By 1970, however, a grittier and more explicitly oppositional politics began to appear in Rocco’s nonfiction films.  His omnibus Mondo Rocco that year combined both erotic shorts (such as The Luckiest Cat in Town, featuring naked men playing with the titular feline, quite charmingly) and his increasingly sophisticated documentaries, including the aforementioned Meat Market Arrest.  Homosexuals on the March showed a rally for consenting-adults legislation that would decriminalize homosexual activity.  It took another five years for California to pass it, but Rocco captures an emboldened, multi-racial, multi-generational movement, whose activists sport interlocking arms and slogans like “oral can be moral” (another, from Sign of Protest: “Give me sex or give me death”).  Almost no other press showed up to cover the rally—or the subsequent motorcade down Hollywood Boulevard also included in the film, as gay activists sing “We Shall Overcome.”  In the middle of it, Rocco gets pulled over for standing in a car with his camera—and naturally, keeps shooting.

Promotional material for the Park Theatre.  Image courtesy of Pat Rocco.

If 1970 was a banner year for Rocco, 1971 was such for representations of gay life: the year hardcore broke.  Wakefield Poole’s Boys in the Sand opened in December of that year, with Fred Halsted’s L.A. Plays Itself following a few months later, and Rocco’s romantic visions would soon be displaced by the ethos of maximum graphic exposure, which he did not embrace for his own work.  As hardcore prospered, he followed his muse, spending years and most of his personal savings on Drifter (also known as Two-Way Drift, completed in 1975), a feature-length film again written by and starring Joe Adair, reprising his favorite role as an ambivalent hustler.  The film won positive commentary in outlets from Gaytimes to the Hollywood Reporter, but Rocco was unable to secure broader distribution, and it never received wide attention.  Today a lost film to all but the archival researcher, Drifter deserves a belated release, with local scenery that would make the better-funded New Hollywood location fetishists jealous.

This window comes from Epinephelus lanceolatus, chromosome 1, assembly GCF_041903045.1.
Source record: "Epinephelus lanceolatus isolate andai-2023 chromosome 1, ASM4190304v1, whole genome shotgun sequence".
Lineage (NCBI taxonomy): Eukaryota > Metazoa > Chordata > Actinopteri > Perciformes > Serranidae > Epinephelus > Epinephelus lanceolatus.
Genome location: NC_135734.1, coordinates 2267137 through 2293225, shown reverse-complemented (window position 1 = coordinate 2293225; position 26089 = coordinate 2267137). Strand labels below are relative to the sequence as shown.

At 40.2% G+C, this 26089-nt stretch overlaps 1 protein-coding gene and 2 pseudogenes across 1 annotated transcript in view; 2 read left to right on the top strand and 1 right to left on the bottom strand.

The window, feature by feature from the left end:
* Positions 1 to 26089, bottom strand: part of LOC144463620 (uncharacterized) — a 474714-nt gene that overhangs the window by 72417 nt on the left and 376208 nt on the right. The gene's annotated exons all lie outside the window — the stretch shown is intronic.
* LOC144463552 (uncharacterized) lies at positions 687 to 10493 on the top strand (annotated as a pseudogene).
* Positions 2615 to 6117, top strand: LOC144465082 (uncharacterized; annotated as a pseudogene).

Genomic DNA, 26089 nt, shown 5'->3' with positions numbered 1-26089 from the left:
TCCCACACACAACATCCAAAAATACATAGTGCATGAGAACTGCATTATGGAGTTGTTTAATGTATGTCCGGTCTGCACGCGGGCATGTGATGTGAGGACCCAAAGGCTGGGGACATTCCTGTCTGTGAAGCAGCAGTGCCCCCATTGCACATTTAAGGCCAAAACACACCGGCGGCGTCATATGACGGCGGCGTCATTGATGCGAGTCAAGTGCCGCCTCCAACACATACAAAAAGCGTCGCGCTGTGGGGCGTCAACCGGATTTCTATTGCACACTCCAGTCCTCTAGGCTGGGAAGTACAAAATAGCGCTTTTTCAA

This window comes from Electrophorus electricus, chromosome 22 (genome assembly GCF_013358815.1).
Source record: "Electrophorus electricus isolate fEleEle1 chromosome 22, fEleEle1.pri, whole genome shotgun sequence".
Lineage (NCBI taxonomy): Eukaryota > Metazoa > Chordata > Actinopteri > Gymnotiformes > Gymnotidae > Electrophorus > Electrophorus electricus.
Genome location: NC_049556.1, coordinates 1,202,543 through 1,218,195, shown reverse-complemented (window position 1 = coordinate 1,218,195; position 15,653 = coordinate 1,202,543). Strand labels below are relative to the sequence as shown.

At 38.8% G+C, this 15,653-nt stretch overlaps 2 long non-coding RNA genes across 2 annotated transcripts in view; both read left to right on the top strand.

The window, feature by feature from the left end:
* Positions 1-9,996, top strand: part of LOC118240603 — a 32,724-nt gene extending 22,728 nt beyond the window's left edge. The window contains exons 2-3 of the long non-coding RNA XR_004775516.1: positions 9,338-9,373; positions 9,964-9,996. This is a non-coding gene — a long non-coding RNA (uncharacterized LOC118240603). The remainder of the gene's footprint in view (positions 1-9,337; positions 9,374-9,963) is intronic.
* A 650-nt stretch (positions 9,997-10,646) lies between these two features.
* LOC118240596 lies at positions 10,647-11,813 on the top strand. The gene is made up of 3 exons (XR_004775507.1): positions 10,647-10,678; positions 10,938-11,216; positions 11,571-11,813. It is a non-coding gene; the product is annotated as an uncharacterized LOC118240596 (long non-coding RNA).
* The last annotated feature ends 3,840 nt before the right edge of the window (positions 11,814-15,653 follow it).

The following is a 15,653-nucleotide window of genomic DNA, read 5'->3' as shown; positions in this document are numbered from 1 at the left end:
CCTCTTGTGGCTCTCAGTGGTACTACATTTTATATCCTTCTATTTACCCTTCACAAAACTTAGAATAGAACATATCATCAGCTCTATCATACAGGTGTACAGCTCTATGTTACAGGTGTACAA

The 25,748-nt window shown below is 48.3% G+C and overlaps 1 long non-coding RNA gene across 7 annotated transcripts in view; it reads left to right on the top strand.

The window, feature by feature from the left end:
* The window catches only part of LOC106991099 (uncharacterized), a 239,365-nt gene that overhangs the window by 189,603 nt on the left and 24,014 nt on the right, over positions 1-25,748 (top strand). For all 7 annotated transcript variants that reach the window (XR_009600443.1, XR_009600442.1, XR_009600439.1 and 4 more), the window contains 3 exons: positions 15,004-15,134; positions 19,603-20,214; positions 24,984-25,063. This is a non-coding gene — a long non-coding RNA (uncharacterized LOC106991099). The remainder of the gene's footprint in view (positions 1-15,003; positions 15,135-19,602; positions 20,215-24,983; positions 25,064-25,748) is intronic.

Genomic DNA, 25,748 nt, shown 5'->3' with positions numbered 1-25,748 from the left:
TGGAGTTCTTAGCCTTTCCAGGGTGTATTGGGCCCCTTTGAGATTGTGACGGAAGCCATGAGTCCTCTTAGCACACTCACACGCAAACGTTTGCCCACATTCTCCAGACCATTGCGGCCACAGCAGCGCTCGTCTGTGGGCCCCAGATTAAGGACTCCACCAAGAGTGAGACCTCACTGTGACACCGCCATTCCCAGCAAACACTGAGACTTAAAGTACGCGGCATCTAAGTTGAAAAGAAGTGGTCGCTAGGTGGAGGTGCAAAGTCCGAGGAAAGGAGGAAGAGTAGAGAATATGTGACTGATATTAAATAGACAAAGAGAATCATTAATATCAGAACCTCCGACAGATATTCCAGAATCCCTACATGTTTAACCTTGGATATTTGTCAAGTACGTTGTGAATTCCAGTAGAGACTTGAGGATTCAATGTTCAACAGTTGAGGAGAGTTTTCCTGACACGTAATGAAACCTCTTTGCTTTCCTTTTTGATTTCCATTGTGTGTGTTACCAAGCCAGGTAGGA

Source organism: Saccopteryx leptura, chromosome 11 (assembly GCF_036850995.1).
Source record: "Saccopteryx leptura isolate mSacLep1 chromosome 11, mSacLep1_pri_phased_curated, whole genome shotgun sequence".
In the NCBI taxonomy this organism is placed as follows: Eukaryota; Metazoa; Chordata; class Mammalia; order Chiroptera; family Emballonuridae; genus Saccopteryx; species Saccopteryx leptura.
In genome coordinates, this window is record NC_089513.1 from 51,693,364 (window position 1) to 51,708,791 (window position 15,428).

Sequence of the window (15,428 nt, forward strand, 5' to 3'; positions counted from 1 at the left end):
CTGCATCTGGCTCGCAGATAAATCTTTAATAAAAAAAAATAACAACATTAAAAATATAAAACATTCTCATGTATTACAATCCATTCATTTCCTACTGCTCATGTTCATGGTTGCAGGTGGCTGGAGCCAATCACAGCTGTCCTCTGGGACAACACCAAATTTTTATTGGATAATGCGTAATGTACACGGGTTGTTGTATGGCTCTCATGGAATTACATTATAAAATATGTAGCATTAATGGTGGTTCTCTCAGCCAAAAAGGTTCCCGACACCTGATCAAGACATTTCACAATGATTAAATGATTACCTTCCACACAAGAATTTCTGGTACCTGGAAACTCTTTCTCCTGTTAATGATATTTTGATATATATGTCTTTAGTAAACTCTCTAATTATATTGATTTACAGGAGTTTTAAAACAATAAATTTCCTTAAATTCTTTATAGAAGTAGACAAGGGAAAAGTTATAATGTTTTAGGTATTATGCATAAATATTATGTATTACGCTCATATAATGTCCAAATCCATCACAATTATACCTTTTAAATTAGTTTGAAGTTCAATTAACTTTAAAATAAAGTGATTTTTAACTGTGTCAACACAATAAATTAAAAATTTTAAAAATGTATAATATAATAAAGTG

After the next year’s Gay Pride documentary We Were There (also an unsung and sadly non-circulating treasure that preserves the texture of gay life several years after Stonewall and just before Anita Bryant’s homophobic Save Our Children crusade ushered in the forty-year Republican assault on equality), Rocco turned to local gay politics in Los Angeles, ran an LGBT homeless shelter, and ultimately moved to Hawaii, where he ran another movie theater and recorded more music, among other pursuits.  His films continue to await a full rediscovery—even as they still demand, as his early short insisted, Hey Look Me Over.



Essay reproduced with the permission of the author.

This piece was previously published in Free to Love: The Cinema of the Sexual Revolution (2014), ed. Jesse Pires, by International House Philadelphia.






1.  The closest comparison might be William E. Jones’s Tearoom (2007), which recovers police surveillance footage of restroom cruising in 1960s Mansfield, Ohio.